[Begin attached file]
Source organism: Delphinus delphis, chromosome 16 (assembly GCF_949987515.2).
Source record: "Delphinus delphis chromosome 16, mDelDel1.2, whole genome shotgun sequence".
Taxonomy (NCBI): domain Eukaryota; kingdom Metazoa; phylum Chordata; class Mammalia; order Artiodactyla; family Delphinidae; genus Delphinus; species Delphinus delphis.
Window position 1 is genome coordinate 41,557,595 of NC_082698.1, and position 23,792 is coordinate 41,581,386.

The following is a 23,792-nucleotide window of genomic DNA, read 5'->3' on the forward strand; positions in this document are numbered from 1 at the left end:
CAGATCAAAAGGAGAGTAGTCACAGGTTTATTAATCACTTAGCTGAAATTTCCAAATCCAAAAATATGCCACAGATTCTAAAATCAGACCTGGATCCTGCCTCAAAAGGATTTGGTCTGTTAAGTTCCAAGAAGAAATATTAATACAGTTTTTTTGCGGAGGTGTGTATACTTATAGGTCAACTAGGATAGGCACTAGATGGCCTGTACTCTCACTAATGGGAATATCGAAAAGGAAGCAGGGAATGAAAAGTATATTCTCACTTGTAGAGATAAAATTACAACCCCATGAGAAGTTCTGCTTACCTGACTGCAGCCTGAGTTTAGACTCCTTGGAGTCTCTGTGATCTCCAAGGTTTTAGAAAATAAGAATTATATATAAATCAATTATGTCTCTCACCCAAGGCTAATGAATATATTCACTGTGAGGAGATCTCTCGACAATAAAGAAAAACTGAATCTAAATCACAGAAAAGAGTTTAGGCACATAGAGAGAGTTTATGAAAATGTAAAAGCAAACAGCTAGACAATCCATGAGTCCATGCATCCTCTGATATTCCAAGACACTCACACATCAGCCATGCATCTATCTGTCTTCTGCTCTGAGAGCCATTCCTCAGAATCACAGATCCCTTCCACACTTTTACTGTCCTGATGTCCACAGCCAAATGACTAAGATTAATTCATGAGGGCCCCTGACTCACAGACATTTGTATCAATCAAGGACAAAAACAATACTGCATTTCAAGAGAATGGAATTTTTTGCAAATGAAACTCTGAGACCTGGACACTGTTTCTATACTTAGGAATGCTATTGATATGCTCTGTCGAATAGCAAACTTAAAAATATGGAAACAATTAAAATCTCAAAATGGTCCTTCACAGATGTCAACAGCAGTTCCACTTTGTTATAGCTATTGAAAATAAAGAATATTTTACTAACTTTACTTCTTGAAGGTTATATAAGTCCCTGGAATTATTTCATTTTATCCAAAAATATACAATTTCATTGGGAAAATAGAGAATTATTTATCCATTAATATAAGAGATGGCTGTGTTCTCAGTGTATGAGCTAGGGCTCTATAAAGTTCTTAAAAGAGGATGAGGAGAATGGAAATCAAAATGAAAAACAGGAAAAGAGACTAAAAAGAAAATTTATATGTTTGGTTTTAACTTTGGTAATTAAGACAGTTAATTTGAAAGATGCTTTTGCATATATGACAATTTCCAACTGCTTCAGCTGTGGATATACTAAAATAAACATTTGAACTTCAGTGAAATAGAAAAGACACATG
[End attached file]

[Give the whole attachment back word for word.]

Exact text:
Source organism: Delphinus delphis, chromosome 16 (assembly GCF_949987515.2).
Source record: "Delphinus delphis chromosome 16, mDelDel1.2, whole genome shotgun sequence".
Taxonomy (NCBI): domain Eukaryota; kingdom Metazoa; phylum Chordata; class Mammalia; order Artiodactyla; family Delphinidae; genus Delphinus; species Delphinus delphis.
Window position 1 is genome coordinate 41,557,595 of NC_082698.1, and position 23,792 is coordinate 41,581,386.

The following is a 23,792-nucleotide window of genomic DNA, read 5'->3' on the forward strand; positions in this document are numbered from 1 at the left end:
CAGATCAAAAGGAGAGTAGTCACAGGTTTATTAATCACTTAGCTGAAATTTCCAAATCCAAAAATATGCCACAGATTCTAAAATCAGACCTGGATCCTGCCTCAAAAGGATTTGGTCTGTTAAGTTCCAAGAAGAAATATTAATACAGTTTTTTTGCGGAGGTGTGTATACTTATAGGTCAACTAGGATAGGCACTAGATGGCCTGTACTCTCACTAATGGGAATATCGAAAAGGAAGCAGGGAATGAAAAGTATATTCTCACTTGTAGAGATAAAATTACAACCCCATGAGAAGTTCTGCTTACCTGACTGCAGCCTGAGTTTAGACTCCTTGGAGTCTCTGTGATCTCCAAGGTTTTAGAAAATAAGAATTATATATAAATCAATTATGTCTCTCACCCAAGGCTAATGAATATATTCACTGTGAGGAGATCTCTCGACAATAAAGAAAAACTGAATCTAAATCACAGAAAAGAGTTTAGGCACATAGAGAGAGTTTATGAAAATGTAAAAGCAAACAGCTAGACAATCCATGAGTCCATGCATCCTCTGATATTCCAAGACACTCACACATCAGCCATGCATCTATCTGTCTTCTGCTCTGAGAGCCATTCCTCAGAATCACAGATCCCTTCCACACTTTTACTGTCCTGATGTCCACAGCCAAATGACTAAGATTAATTCATGAGGGCCCCTGACTCACAGACATTTGTATCAATCAAGGACAAAAACAATACTGCATTTCAAGAGAATGGAATTTTTTGCAAATGAAACTCTGAGACCTGGACACTGTTTCTATACTTAGGAATGCTATTGATATGCTCTGTCGAATAGCAAACTTAAAAATATGGAAACAATTAAAATCTCAAAATGGTCCTTCACAGATGTCAACAGCAGTTCCACTTTGTTATAGCTATTGAAAATAAAGAATATTTTACTAACTTTACTTCTTGAAGGTTATATAAGTCCCTGGAATTATTTCATTTTATCCAAAAATATACAATTTCATTGGGAAAATAGAGAATTATTTATCCATTAATATAAGAGATGGCTGTGTTCTCAGTGTATGAGCTAGGGCTCTATAAAGTTCTTAAAAGAGGATGAGGAGAATGGAAATCAAAATGAAAAACAGGAAAAGAGACTAAAAAGAAAATTTATATGTTTGGTTTTAACTTTGGTAATTAAGACAGTTAATTTGAAAGATGCTTTTGCATATATGACAATTTCCAACTGCTTCAGCTGTGGATATACTAAAATAAACATTTGAACTTCAGTGAAATAGAAAAGACACATG